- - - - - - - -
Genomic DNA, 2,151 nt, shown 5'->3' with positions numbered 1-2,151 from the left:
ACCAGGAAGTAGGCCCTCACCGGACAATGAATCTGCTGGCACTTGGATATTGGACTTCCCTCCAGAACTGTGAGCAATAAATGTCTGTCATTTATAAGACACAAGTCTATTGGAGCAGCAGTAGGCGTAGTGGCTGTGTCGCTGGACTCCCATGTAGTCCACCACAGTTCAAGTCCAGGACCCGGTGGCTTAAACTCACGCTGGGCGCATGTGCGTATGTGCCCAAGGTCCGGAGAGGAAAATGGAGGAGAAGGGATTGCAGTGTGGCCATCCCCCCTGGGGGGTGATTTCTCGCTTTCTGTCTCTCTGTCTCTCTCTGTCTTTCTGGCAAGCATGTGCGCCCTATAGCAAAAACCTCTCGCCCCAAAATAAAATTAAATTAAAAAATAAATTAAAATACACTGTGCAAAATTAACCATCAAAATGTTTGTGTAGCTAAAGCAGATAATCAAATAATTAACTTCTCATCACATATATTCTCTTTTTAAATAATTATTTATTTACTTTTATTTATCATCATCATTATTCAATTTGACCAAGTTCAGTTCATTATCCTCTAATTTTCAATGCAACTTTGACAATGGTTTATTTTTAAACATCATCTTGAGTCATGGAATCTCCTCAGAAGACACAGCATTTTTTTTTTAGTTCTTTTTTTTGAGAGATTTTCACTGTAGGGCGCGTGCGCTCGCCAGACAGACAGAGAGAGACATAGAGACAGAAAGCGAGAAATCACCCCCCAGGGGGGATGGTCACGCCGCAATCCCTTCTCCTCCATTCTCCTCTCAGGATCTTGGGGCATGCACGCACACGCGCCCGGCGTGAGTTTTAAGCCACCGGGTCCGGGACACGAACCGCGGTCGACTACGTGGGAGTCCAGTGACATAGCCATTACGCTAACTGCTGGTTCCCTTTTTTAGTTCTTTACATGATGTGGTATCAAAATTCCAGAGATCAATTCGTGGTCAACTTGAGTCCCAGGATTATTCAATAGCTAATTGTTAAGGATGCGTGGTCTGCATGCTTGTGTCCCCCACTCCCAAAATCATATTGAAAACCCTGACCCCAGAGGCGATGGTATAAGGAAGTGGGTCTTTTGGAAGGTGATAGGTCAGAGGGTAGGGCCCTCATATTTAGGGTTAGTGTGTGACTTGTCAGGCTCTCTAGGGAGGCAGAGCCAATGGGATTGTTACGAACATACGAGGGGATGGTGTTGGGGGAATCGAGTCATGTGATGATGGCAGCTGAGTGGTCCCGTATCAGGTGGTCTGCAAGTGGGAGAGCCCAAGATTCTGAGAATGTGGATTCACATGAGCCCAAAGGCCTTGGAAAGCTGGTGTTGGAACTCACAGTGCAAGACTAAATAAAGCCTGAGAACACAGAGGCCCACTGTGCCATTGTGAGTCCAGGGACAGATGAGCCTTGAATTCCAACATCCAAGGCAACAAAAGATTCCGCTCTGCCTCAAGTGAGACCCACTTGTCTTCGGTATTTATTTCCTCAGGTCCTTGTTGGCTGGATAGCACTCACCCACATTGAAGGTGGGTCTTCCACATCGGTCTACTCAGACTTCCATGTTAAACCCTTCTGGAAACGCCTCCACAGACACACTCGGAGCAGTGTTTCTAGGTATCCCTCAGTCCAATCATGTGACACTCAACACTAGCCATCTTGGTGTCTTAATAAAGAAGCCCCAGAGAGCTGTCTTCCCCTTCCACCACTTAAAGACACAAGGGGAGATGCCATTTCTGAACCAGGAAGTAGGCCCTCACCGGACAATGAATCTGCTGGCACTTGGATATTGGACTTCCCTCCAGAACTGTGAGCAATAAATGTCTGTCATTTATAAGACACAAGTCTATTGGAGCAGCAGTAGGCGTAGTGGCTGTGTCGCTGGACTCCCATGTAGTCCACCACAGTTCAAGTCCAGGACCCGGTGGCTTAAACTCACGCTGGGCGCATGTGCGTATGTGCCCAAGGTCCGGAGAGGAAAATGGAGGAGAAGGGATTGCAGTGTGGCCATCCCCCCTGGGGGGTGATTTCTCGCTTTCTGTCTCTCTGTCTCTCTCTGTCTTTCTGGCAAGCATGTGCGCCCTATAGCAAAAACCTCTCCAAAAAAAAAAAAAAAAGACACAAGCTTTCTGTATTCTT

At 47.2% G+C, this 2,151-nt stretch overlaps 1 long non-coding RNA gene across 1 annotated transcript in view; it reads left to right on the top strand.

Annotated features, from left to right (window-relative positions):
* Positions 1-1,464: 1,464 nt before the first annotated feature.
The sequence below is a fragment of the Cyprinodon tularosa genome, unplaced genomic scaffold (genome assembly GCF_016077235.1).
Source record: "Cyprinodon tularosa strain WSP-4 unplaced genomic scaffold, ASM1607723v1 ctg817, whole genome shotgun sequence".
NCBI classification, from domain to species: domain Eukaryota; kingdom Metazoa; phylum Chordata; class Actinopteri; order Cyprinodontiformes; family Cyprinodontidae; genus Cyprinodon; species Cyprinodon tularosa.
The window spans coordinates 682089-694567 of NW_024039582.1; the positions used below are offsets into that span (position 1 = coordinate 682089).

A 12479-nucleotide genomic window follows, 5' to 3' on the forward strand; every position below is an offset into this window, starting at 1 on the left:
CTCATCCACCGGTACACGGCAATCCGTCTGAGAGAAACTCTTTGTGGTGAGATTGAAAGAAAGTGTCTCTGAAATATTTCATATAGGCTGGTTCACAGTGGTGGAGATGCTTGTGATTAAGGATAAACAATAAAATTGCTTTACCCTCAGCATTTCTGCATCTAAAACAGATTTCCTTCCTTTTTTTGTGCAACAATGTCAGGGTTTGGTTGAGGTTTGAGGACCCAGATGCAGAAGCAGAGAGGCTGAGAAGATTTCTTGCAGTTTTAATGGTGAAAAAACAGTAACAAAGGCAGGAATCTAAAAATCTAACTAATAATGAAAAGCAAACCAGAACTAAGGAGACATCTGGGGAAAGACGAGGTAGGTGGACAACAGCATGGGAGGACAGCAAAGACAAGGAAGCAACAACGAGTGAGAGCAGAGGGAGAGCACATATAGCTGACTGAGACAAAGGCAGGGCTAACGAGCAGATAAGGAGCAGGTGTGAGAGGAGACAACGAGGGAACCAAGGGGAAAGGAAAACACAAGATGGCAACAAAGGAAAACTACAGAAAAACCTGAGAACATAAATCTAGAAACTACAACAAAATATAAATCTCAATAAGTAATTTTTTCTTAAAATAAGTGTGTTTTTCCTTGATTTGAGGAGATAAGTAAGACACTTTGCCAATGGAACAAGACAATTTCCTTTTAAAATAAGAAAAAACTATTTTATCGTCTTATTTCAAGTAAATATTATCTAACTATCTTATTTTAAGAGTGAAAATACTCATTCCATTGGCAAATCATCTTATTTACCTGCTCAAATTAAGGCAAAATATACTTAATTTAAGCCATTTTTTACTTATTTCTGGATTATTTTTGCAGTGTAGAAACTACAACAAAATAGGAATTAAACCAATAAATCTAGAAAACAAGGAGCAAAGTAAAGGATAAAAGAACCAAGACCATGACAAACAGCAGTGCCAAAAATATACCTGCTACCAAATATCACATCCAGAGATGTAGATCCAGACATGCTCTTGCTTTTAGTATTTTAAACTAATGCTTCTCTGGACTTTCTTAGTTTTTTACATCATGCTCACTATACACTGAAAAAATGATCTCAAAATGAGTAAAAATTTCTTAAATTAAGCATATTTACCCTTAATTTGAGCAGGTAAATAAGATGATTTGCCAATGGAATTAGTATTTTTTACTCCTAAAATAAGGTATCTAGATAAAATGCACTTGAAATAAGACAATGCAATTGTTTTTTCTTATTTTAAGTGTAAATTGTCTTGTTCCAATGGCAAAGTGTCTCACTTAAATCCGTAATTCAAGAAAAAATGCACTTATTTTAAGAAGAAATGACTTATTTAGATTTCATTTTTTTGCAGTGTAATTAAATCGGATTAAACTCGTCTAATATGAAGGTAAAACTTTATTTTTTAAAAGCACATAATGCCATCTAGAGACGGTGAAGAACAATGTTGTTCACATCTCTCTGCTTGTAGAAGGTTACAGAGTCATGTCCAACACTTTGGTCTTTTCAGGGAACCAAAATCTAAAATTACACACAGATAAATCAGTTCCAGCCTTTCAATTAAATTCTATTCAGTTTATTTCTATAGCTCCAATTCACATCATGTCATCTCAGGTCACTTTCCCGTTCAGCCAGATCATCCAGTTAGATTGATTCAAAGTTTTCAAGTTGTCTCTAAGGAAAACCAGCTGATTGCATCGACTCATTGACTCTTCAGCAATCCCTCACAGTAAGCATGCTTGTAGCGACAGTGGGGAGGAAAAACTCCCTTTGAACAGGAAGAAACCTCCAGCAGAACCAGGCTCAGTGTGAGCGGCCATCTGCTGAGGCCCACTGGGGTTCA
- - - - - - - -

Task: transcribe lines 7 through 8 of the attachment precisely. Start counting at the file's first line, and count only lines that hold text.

Source record: "Cyprinodon tularosa strain WSP-4 unplaced genomic scaffold, ASM1607723v1 ctg817, whole genome shotgun sequence".
NCBI classification, from domain to species: domain Eukaryota; kingdom Metazoa; phylum Chordata; class Actinopteri; order Cyprinodontiformes; family Cyprinodontidae; genus Cyprinodon; species Cyprinodon tularosa.